If you're looking for any sign of life among available unrestricted free agents, you need to tune into "Dancing With the Stars," where you'll catch a glimpse of Terrell Owens sitting in the studio audience.
The only real buzz -- if you can call it that -- emanating from the free-agent market concerns former "Dancing With the Stars" contestant Jason Taylor. The New York Jets have met with him. However, he continues to lobby to remain with the Miami Dolphins, with whom he has spent all but one of his 13 NFL seasons and where he could far more easily juggle his professional and family lives.
Certainly, team decision-makers are able to multitask. Just because they're largely consumed with draft preparations, that doesn't mean they can't do anything else on the player-personnel front. The Jets just pulled off a significant trade Sunday when they acquired wide receiver Santonio Holmes from the Pittsburgh Steelers. A week earlier, the Washington Redskins made the biggest move of the offseason when they landed quarterback Donovan McNabb from the Philadelphia Eagles.
More trading is bound to occur in the days leading up to and during the draft.
Where does that leave the free agents? Potentially, they could stay in a holding pattern until at least April 25, after the drafting and post-draft rookie signings are finished, and there is reason to believe that most will still be looking for jobs into May and beyond.
Taylor, Owens, and safety Darren Sharper represent three of the bigger names among unemployed players. Why are they and other veterans still available? Because they're veterans. As the Eagles have reminded us with the purging of McNabb and other 30-plus-year-old players from their roster, the goal in the NFL is to be as young as possible while not undermining your chances for success by having too little experience.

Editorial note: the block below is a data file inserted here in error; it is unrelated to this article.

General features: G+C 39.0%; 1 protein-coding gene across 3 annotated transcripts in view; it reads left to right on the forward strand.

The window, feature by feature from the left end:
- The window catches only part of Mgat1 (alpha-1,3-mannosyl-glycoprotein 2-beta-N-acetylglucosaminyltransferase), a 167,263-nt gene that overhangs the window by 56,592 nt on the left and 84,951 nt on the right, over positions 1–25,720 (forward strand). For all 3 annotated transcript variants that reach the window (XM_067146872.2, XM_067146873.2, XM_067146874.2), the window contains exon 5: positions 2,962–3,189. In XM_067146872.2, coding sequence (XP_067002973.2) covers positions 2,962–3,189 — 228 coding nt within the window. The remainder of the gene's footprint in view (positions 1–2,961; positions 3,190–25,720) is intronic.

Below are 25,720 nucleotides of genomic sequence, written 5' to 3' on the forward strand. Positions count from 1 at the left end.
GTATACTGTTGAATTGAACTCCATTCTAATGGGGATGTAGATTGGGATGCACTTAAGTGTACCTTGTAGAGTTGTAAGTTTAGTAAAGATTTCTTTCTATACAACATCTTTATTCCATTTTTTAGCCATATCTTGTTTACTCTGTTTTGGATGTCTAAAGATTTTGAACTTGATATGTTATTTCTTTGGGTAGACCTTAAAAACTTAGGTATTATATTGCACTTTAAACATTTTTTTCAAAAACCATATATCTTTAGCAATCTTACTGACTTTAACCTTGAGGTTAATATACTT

Taylor is entering his 14th season. Although he can still be an effective pass rusher as an outside linebacker in a 3-4 defense -- which makes him attractive to the Jets - he's not, relatively speaking, going to command much in the way of a salary because he's still seen as an aging player with declining skills.
According to NFL sources, the Jets might be interested in paying Taylor about $1.75 million per year over two seasons. That apparently is more than he'll be able to get from Miami, and Taylor is using the Jets' interest to help drive up the Dolphins' price. But so far, that hasn't worked because the Dolphins realize his preference is to remain as close as possible to his family. In addition, he had a frustrating experience trying to commute to Miami on his days off when he spent the 2008 season in Washington.
Owens led the Buffalo Bills in receptions last year, but the universal opinion around the league is that the 36-year-old receiver has lost a great deal in the way of speed and athleticism. The Bills paid him a guaranteed salary of $6.5 million last year, largely to help boost their ticket sales (which he did), but no team will come close to making such an investment now. Owens' harshest dose of reality came last month when the Cincinnati Bengals chose to sign another free agent, Antonio Bryant, instead of him despite heavy lobbying from Chad Ochocinco for the team to add Owens.